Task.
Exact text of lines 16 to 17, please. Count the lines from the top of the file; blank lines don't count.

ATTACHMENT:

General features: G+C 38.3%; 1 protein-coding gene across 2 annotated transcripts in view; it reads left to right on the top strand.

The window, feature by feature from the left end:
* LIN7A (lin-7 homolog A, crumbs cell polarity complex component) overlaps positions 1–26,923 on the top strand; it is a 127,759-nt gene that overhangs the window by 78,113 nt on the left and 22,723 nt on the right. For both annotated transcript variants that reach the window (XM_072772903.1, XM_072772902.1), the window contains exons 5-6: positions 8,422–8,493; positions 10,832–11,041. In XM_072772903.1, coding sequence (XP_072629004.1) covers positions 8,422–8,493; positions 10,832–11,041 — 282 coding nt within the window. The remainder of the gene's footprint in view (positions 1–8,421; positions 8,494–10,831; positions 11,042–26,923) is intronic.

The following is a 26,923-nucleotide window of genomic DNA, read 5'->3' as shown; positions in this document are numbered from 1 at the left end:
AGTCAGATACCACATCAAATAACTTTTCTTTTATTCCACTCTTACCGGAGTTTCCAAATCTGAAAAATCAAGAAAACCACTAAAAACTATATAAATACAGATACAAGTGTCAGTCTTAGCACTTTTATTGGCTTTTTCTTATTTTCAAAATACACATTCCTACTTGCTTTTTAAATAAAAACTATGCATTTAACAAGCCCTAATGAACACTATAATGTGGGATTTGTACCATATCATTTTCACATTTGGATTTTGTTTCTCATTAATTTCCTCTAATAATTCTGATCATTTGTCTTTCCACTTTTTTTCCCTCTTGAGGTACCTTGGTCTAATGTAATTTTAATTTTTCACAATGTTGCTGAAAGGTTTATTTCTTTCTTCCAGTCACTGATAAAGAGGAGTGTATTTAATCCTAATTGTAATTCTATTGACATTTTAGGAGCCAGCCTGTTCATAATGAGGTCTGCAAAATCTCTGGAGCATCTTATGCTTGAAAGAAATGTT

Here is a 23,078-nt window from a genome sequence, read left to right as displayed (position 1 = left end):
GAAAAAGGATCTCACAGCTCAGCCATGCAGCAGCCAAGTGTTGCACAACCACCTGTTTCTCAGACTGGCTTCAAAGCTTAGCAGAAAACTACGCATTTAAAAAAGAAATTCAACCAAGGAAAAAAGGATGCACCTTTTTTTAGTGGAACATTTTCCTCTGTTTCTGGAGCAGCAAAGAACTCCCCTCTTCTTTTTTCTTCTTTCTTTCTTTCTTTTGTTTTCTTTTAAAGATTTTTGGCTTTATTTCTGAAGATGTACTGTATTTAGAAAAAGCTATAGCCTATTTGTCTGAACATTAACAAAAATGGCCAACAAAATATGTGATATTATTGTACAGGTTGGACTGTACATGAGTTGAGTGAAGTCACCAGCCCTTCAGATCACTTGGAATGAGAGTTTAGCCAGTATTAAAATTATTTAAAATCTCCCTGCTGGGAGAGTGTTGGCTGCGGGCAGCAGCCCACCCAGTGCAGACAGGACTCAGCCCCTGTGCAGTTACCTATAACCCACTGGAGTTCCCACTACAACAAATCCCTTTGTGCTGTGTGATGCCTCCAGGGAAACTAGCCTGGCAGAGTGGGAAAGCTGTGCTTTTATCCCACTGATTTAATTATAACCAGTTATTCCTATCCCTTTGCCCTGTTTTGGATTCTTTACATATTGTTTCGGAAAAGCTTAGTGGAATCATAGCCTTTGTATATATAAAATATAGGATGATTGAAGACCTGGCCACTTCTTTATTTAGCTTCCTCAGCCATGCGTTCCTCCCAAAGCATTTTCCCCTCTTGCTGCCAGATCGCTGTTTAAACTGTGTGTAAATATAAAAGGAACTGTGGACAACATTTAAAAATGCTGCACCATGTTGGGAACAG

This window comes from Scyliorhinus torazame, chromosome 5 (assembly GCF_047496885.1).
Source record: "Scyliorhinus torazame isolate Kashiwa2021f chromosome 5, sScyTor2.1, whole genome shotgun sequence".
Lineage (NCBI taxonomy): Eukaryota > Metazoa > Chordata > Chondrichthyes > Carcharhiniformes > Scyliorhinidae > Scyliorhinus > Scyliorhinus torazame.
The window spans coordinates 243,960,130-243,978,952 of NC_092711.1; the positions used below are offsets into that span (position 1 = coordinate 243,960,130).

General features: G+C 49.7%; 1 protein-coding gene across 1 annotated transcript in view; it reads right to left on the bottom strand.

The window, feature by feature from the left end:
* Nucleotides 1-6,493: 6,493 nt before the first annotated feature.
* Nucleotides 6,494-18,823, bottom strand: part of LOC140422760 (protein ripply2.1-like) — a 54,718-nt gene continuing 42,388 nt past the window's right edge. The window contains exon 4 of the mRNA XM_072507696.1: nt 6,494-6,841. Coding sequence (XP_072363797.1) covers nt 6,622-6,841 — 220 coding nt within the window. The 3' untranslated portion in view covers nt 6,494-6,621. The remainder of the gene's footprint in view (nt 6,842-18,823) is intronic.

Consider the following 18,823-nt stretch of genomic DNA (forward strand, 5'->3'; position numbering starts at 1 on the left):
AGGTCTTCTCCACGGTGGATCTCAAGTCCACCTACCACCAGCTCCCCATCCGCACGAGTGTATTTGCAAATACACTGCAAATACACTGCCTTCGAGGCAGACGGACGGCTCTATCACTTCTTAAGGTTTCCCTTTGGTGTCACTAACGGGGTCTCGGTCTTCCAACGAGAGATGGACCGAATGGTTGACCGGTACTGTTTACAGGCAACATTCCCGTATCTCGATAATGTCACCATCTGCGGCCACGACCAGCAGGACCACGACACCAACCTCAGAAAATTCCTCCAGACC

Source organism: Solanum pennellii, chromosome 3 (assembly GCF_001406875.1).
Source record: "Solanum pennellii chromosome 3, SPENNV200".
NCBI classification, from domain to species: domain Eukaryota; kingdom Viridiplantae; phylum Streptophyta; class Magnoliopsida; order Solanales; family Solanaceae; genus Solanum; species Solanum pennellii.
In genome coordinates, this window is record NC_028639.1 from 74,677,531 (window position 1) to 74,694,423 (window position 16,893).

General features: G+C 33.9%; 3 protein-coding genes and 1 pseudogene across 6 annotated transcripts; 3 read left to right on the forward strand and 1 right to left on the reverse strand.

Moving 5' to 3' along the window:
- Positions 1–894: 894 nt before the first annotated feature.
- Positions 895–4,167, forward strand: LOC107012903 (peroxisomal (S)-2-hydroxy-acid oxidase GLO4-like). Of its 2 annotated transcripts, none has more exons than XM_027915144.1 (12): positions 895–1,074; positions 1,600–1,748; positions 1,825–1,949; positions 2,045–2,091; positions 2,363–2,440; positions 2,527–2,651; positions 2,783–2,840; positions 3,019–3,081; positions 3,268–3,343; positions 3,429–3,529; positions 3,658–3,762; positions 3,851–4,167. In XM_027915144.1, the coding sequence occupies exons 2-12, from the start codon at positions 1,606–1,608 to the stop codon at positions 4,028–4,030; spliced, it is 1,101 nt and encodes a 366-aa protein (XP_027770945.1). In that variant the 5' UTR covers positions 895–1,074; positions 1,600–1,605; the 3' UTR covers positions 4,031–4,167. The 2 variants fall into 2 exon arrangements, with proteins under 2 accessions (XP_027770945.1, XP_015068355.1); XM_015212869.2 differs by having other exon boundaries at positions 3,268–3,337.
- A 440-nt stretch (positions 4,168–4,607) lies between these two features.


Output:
Consider the following 18,823-nt stretch of genomic DNA (forward strand, 5'->3'; position numbering starts at 1 on the left):
AGGTCTTCTCCACGGTGGATCTCAAGTCCACCTACCACCAGCTCCCCATCCGCACGAGTGTATTTGCAAATACACTGCAAATACACTGCCTTCGAGGCAGACGGACGGCTCTATCACTTCTTAAGGTTTCCCTTTGGTGTCACTAACGGGGTCTCGGTCTTCCAACGAGAGATGGACCGAATGGTTGACCGGTACTGTTTACAGGCAACATTCCCGTATCTCGATAATGTCACCATCTGCGGCCACGACCAGCAGGACCACGACACCAACCTCAGAAAATTCCTCCAGACC